The COMET (Cooperative Program for Operational Meteorology, Education and Training) received the Excellence in Geophysical Education Award at the 2006 Joint Assembly Honors Ceremony, which was held on 25 May 2006 in Baltimore, Md. The award honors “a sustained commitment to excellence in geophysical education by a team, individual, or group.” Tim Spangler, director of the COMET Program, accepted the award.
I am most pleased and honored to present this citation of the COMET Program for the 2006 AGU Excellence in Geophysical Education Award for its outstanding efforts to provide and improve access to quality science education materials worldwide.
Over the past 15 years, the COMET Program has served as the conduit between internationally recognized experts in various geosciences and those tasked with protection of lives and property around the world. COMET was originally created in 1990 to help educate U.S. operational meteorologists to apply the latest science of weather forecasting, and to incorporate new sources of data, such as Doppler radar and advanced meteorological satellites. COMET now also reaches university faculty and students, emergency managers, broadcasters, and the general public with its ever-expanding list of educational materials on a variety of topics in geophysical disciplines. Over 400 universities and colleges have accessed the COMET training Web site.
From its inception, COMET has engaged learners by using a unique, holistic approach in developing training. This approach not only incorporates sound science, but also uses creative instructional techniques and embraces the most current technology in both the development and delivery of training. The exceptional quality of COMET materials is the result of hard work by the accomplished instructional designers, scientists, programmers, graphic artists, and support staff who make up the COMET team.
The successful training development model that has evolved at COMET involves working with scientific experts to capture their knowledge in rich, engaging, multimedia learning modules that apply key scientific concepts to case study examples. Through COMET online learning materials, anyone anywhere in the world can learn science directly from the experts, free of charge. COMET has become internationally recognized as a leader in computer-based training and shares their best practices and lessons learned with other training agencies worldwide to assist them with their own development activities.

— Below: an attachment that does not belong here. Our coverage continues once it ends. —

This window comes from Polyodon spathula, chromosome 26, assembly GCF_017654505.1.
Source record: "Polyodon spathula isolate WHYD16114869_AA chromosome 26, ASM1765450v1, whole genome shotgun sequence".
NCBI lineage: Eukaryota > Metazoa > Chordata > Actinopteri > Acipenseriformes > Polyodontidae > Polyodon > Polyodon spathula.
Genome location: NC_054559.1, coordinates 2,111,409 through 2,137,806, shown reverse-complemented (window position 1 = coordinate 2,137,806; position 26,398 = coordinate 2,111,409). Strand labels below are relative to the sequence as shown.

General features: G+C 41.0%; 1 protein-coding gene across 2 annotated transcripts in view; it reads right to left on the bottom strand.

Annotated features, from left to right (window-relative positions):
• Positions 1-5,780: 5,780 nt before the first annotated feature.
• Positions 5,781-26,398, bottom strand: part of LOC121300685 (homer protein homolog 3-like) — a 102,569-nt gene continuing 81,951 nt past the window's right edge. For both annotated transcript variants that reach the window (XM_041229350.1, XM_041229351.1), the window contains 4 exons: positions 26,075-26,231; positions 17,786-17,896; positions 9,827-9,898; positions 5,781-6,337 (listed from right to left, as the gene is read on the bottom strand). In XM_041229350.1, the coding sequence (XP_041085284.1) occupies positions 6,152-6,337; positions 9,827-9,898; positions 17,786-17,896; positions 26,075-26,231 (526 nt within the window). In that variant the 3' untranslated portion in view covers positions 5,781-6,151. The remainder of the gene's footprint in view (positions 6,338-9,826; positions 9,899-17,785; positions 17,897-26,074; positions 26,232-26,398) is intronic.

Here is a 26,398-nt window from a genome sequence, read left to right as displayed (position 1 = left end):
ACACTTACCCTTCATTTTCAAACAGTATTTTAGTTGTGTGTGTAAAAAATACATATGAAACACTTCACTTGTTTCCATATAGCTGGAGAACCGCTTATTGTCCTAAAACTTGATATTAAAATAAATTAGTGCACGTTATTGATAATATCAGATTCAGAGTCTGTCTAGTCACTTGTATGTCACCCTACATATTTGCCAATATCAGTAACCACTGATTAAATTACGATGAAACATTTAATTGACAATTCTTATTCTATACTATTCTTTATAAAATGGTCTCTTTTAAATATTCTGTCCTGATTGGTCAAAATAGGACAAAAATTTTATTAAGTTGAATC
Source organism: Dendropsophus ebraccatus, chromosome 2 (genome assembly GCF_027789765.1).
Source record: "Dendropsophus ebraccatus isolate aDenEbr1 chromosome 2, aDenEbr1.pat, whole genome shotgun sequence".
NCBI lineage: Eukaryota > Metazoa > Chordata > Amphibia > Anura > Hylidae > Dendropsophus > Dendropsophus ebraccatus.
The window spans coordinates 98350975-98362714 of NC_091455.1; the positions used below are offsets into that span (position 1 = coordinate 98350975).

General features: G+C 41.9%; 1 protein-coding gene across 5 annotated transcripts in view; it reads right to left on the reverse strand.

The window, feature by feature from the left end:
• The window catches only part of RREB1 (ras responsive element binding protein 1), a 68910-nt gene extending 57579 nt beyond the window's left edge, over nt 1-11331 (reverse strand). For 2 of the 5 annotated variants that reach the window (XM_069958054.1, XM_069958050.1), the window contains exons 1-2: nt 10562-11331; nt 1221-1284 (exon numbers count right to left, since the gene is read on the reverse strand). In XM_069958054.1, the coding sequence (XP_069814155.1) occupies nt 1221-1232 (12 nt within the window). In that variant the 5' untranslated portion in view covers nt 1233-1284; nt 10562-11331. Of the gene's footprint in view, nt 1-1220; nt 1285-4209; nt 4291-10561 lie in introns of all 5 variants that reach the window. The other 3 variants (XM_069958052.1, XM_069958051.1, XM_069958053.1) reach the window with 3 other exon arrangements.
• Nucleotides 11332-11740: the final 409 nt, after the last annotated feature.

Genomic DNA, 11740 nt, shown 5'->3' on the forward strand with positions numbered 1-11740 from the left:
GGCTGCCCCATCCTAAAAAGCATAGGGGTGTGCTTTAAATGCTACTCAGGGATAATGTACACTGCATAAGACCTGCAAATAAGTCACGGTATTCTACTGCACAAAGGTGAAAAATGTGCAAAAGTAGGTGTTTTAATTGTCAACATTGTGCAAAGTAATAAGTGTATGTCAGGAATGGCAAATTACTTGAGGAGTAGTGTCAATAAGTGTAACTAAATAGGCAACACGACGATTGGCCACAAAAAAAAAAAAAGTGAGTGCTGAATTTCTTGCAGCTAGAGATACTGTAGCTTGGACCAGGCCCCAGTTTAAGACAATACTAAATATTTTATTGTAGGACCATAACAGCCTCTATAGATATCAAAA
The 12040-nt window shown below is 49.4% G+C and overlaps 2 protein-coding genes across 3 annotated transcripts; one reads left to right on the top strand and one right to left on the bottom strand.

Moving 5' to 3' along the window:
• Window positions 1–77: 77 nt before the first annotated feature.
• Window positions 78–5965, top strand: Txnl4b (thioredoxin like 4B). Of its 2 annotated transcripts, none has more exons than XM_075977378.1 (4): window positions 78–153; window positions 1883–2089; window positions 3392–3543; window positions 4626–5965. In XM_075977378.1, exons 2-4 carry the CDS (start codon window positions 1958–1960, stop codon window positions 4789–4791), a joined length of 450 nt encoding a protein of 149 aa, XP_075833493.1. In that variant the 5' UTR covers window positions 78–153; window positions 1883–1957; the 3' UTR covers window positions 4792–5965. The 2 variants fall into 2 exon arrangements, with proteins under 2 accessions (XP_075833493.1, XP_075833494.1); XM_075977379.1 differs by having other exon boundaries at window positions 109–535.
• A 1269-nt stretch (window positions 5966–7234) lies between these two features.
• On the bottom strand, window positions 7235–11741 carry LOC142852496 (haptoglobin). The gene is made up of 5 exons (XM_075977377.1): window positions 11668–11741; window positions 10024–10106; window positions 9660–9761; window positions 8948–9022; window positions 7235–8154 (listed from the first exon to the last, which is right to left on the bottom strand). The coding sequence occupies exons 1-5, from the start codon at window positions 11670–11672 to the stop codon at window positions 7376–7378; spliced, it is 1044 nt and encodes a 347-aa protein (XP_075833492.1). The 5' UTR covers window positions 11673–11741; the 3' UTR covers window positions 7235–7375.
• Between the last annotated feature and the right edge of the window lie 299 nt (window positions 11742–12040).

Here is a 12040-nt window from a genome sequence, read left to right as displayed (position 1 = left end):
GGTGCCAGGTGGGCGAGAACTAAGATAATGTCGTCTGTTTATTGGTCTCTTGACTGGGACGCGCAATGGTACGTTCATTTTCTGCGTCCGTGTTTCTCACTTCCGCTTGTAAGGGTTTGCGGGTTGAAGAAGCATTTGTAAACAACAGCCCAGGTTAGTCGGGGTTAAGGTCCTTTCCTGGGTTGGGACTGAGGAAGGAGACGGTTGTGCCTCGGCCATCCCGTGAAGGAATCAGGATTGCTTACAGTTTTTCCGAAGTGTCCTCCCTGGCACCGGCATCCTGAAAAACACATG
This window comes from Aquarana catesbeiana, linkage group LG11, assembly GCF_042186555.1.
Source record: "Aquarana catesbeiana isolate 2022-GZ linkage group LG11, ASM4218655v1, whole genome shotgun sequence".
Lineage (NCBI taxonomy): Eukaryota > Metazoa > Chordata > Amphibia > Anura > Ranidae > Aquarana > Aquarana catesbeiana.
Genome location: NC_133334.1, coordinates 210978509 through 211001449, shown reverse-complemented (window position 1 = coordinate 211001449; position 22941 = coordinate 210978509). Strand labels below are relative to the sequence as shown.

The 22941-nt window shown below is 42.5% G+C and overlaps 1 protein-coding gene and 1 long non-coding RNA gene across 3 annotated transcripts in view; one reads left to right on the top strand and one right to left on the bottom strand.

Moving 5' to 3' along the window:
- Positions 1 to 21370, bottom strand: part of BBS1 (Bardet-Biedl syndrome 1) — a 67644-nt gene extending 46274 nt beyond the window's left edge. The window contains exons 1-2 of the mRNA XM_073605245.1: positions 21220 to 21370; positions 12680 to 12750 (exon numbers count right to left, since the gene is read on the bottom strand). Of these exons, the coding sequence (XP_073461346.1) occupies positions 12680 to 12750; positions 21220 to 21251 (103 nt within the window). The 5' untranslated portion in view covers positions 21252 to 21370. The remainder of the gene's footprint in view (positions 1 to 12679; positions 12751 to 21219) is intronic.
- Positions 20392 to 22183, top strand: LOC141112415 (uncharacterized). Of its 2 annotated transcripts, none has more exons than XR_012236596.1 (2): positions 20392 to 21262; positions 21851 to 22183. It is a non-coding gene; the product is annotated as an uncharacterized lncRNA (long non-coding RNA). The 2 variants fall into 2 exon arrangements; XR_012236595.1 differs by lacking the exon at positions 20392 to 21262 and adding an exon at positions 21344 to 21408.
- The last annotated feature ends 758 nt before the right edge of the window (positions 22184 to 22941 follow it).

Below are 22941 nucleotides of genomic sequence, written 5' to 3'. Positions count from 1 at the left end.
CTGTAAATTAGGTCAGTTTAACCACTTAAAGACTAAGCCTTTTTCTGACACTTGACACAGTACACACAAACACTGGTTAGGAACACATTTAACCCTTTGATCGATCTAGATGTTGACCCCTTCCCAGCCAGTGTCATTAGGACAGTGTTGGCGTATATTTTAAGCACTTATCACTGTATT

Over the past 15 years, technology has evolved, and COMET training has taken advantage of these improvements. In the early 1990s, its computer-based training modules were delivered via laserdisc, which later evolved to CD and now are delivered exclusively via the MetEd Web site (http://meted.ucar.edu). In addition, to support case study development for both its computer-based training and its classroom courses, COMET developed software to help emulate the operational forecasting environment and then developed a data archive and targeted case studies to support it.
Community outreach is also a focus of COMET. To support professional development and education in government, in the private sector, and at universities, COMET provides the MetEd Registration and Assessment System that administers quizzes, tracks scores, and issues completion certificates for students using the COMET modules. A multimedia database provides access to training media developed by COMET that can be used freely for educational purposes. The program’s Case Study Library provides comprehensive meteorological data sets for classroom use or research activities. For international users, COMET has a growing body of materials that have been translated into Spanish, French, Korean, and Russian.
COMET has also made great strides to bridge the gap between the academic and operational meteorology communities by providing funds for applied research conducted jointly by operational forecast offices and universities. These partnerships have advanced scientific knowledge and improved forecasts. At the same time, they have resulted in a better understanding between the two groups and have helped form long-time collaborations.
COMET is a very important part of the atmospheric science enterprise, and I am very happy to see the program recognized with this award.
—JACK D. FELLOWS, University Corporation for Atmospheric Research, Boulder, Colo.
Thank you very much, Jack, for this generous citation.